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PARK RIDGE (AANA)— Certified Registered Nurse Anesthetists (CRNAs) stand at the ready as the threat of COVID-19 threatens the nation’s rural communities. CRNAs are the primary provider of anesthesia care in rural America.
“As a CRNA, we’re uniquely qualified to help with airway management, which can be difficult in COVID patients,” said Brian Kvamme, CRNA, a member of the South Dakota Association of Nurse Anesthetists’ Board of Directors. “At my hospital we put in central lines, arterial lines, and we’re a major resource for our critical patients that we’ll be taking care of. We’ll also be helping with sedation and ventilator management. We’re lucky because the state of South Dakota has CRNAs positioned to work as full-service providers and care for our community members in their most critical time of need.”
Earlier this year, South Dakota’s governor signed a law that granted CRNAs prescriptive authority and allows them to collaborate with other providers in chronic pain practice. By removing barriers to practice, this law increased access to care for South Dakota residents.
In South Dakota and across the country, CRNAs have stepped into leadership roles, preparing their facilities to confront COVID-19 head on using their skills and expertise, particularly in ventilator management, intubation, airway management, and critical care to treat patients and save lives, according to Kate Jansky, MHS, CRNA, APRN, USA LTC (ret), president of the American Association of Nurse Anesthetists (AANA).
“Our group of CRNAs has stepped up and will be taking over 100 percent of the intubations and central lines in the facility to limit others’ exposure. We will be taking over the code team and the rapid response team as well as responding to needs from the ICU and ER. We will be utilizing our skills in ventilator management and hemodynamic management, as well as critical care, to open an additional ICU space, which we will run as needed,” said Mike MacKinnon, DNP, FNP-C, CRNA, who works in rural Arizona and is one of five owners of a 16 CRNA-only group.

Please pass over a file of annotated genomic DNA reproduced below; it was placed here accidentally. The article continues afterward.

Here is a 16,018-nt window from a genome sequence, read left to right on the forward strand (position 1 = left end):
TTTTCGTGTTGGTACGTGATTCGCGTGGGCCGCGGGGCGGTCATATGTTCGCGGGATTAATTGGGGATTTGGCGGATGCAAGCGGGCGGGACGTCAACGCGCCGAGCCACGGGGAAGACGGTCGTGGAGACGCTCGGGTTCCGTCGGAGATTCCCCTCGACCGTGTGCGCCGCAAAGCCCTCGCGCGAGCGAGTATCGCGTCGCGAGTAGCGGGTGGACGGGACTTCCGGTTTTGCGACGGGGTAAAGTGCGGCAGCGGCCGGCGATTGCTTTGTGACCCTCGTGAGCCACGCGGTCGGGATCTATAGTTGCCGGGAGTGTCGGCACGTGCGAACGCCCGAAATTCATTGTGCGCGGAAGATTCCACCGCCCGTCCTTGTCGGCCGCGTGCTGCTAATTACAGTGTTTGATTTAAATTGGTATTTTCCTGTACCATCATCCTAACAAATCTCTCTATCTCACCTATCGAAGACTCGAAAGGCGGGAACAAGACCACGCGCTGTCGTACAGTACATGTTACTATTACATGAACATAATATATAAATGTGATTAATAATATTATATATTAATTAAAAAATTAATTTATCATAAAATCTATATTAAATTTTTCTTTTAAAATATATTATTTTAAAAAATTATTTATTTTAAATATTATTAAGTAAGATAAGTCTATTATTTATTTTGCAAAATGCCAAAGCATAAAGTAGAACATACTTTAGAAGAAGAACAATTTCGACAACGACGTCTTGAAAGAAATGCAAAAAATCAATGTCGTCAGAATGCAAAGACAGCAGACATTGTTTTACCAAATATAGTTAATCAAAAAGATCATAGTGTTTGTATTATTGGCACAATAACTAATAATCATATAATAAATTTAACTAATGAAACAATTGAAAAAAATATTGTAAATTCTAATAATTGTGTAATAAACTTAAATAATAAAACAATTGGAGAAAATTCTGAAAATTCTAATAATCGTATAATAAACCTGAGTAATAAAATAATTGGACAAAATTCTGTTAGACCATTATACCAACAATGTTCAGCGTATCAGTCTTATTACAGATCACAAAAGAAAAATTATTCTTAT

The AANA has partnered with the National Rural Health Association (NRHA) to promote and release the AANA infographic, CRNAs in the Rural Setting: APRN Leaders with the Expertise and Skills to Respond to COVID-19. The document describes how CRNAs can help rural facilities prepare for and meet the challenges of COVID-19, including directing, managing, and providing anesthesia-related services for urgent surgeries and procedures and providing life-saving critical care management for patients impacted by COVID-19. Rural facilities are encouraged to discuss with them how CRNAs can lead and contribute value-added services and capabilities to the COVID-19 response. This infographic can also support CRNAs in discussions with rural facility leaders to support the CRNA role during the COVID-19 crisis.
As advanced practice providers with critical care nursing experience, CRNAs possess a global perspective, making them uniquely qualified to contribute to advanced airway management, advanced hemodynamic monitoring, and advanced ventilator management, including turning operating room ventilators into ICU ventilators and leading rapid response teams to provide life-saving interventions. Both hospitals and patients benefit from the work of these competent and versatile providers.